By Kirsty Hogg
First things first, what is Forge? Forge is a set of web-based API’s (application program interface); all software is built with an API, and Forge is a toolkit that utilises Autodesk APIs.
Think of them like Lego bricks… Each Autodesk API is a piece of Lego, and Forge allows the user to take these building blocks and build their own bespoke web-based software solutions.
So the day kicked off with the Forge DevCon keynote headed up by Susanna Holt the Vice President of the Autodesk Forge platform. Rather than trying to sell another Autodesk product to the attendee’s, the key theme of the keynote was to define what ‘Digital Transformation’ is.
Microsoft are quoted as saying, “every company is a software company, every company is a digital organisation.” So, no matter what you think of Cundall’s digital capabilities, we are a digital company. Digital is in everything we do; from sending an email or making a Skype call to building 3D models and monitoring sensor data.
Cundall have been digitally transforming for over a decade, and we are now on the next phase of this transformation. From Susanna’s presentation my takeaway was simple. Becoming a company that has software developers is an inevitable reality if we want to stay relevant in an industry with ever decreasing margins. But that doesn’t mean those developers all have to work directly for Cundall. In fact, it likely isn’t very cost effective for us to do this. In all probability Cundall will have a small core team of developers in house, and to enable real success in this area of transformation, we will need to partner with an external software development company.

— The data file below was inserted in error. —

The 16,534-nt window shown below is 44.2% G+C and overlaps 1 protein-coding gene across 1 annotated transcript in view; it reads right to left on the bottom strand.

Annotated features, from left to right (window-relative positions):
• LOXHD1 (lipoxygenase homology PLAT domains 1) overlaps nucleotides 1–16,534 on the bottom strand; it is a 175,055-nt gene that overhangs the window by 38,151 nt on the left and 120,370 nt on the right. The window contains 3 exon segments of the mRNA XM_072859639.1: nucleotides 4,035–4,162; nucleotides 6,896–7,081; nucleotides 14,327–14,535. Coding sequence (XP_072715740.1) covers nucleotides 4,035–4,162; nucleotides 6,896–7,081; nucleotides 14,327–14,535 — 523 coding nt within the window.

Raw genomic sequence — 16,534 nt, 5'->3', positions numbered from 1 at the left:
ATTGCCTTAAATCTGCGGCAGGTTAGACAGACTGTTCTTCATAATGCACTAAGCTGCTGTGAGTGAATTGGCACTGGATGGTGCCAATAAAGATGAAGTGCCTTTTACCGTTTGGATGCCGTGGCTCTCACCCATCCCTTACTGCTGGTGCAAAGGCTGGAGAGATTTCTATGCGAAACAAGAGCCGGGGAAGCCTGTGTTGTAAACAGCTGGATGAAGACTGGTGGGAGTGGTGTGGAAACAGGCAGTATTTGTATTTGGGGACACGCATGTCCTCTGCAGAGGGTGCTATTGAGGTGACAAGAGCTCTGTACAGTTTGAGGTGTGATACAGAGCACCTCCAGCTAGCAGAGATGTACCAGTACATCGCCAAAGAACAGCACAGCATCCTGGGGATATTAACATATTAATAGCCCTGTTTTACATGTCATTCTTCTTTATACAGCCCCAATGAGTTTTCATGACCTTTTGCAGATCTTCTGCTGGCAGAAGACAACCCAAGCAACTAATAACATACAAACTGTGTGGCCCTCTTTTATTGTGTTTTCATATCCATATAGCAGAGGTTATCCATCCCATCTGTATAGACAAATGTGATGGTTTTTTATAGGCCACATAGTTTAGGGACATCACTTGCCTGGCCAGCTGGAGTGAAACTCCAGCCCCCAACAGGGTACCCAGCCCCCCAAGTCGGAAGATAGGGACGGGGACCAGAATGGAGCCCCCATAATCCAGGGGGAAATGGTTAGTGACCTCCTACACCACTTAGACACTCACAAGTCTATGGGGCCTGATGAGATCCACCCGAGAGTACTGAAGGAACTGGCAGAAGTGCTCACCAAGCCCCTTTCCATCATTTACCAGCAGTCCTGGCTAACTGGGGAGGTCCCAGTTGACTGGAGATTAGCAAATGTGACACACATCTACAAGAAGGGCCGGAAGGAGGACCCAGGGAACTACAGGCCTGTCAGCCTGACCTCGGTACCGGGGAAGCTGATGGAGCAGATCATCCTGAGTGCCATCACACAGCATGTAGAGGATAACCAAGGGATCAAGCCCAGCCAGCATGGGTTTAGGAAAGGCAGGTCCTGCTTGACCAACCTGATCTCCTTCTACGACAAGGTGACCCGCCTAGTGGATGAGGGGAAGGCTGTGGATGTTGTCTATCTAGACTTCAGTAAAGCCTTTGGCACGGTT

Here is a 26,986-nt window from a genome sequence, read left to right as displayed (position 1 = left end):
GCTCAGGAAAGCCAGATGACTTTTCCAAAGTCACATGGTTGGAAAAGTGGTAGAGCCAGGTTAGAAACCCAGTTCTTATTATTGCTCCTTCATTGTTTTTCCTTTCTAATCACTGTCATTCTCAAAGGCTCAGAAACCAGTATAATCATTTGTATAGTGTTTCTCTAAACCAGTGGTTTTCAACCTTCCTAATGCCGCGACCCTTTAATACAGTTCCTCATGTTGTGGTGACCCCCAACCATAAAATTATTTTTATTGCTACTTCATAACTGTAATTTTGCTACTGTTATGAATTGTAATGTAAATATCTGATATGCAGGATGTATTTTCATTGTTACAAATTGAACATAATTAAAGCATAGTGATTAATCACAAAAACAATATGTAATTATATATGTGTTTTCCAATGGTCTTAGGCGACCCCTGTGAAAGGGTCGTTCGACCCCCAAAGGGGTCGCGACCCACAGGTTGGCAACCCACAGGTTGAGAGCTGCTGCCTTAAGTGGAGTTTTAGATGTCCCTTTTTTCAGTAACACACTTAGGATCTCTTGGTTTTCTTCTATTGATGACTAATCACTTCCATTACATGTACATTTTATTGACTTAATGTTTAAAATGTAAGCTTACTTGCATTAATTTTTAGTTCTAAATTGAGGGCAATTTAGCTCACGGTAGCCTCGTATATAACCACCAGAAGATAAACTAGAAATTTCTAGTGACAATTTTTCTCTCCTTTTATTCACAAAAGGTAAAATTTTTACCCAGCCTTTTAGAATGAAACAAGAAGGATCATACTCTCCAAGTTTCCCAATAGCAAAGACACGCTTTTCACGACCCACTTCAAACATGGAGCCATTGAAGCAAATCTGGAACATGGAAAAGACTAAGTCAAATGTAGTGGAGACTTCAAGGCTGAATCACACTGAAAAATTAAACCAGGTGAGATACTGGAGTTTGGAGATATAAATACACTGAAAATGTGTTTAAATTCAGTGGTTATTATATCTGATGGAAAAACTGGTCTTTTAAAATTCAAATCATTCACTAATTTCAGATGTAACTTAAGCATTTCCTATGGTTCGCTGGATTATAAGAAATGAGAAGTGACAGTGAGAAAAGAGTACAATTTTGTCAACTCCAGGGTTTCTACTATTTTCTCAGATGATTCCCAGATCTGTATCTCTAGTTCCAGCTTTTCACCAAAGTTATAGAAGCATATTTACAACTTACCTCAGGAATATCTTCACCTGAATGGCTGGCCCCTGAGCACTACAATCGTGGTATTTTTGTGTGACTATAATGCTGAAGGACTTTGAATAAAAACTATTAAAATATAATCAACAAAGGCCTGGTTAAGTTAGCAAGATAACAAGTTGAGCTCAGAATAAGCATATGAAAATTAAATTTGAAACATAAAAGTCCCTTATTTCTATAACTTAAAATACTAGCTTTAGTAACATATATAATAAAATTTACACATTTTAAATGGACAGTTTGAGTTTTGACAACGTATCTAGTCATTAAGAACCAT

DPR Construction have been digitally transforming for the last 20 years. They have several strong partnerships and investments with external software companies to aide in their bespoke solutions, of which there are many! They also foster internal developer talent by ‘incubating’ internal R&D digital projects.
By using an external company to develop mission critical software, this removes the pressure on the in-house teams to spend time on development projects for future innovation. Cundall rightly encourages engineers to engage in digital initiatives and development, but as is the nature of business, there is always project work to be delivered. Without fee earning projects, we have no reason to develop software! This inevitably means that time is short for R&D projects.
DPR’s approach to incubating in house development, as they call it, gives them the flexibility to continue to deliver project work and still engage their staff in innovation without asking them to give up all their free time outside of core working hours. I personally think this is a great structure and removes the fear from employees’ minds that if they don’t deliver results quickly, then they will be replaced by someone who can.
Without taking time to increase our employee’s skills and knowledge, we will lose our core values of creativity, collaboration and excellence. Of course, this all relies on Cundall building a relationship with an external development company, but if Cundall want to be industry leaders then we need to embrace both these development streams.
Something else that was also mentioned by a presenter in the keynote was about digital ‘Areas of Focus’. Much like Cundall’s core values, it is now the right time to have similar digital goals as part of our company roadmap.
The Digital Engineering group is obviously a very big part of this, but the development streams within this group are vast. These would need to be stripped down to a set of core goals for the next three to five years and make them part of our company culture to maintain global focus and be able to monitor our digital progression.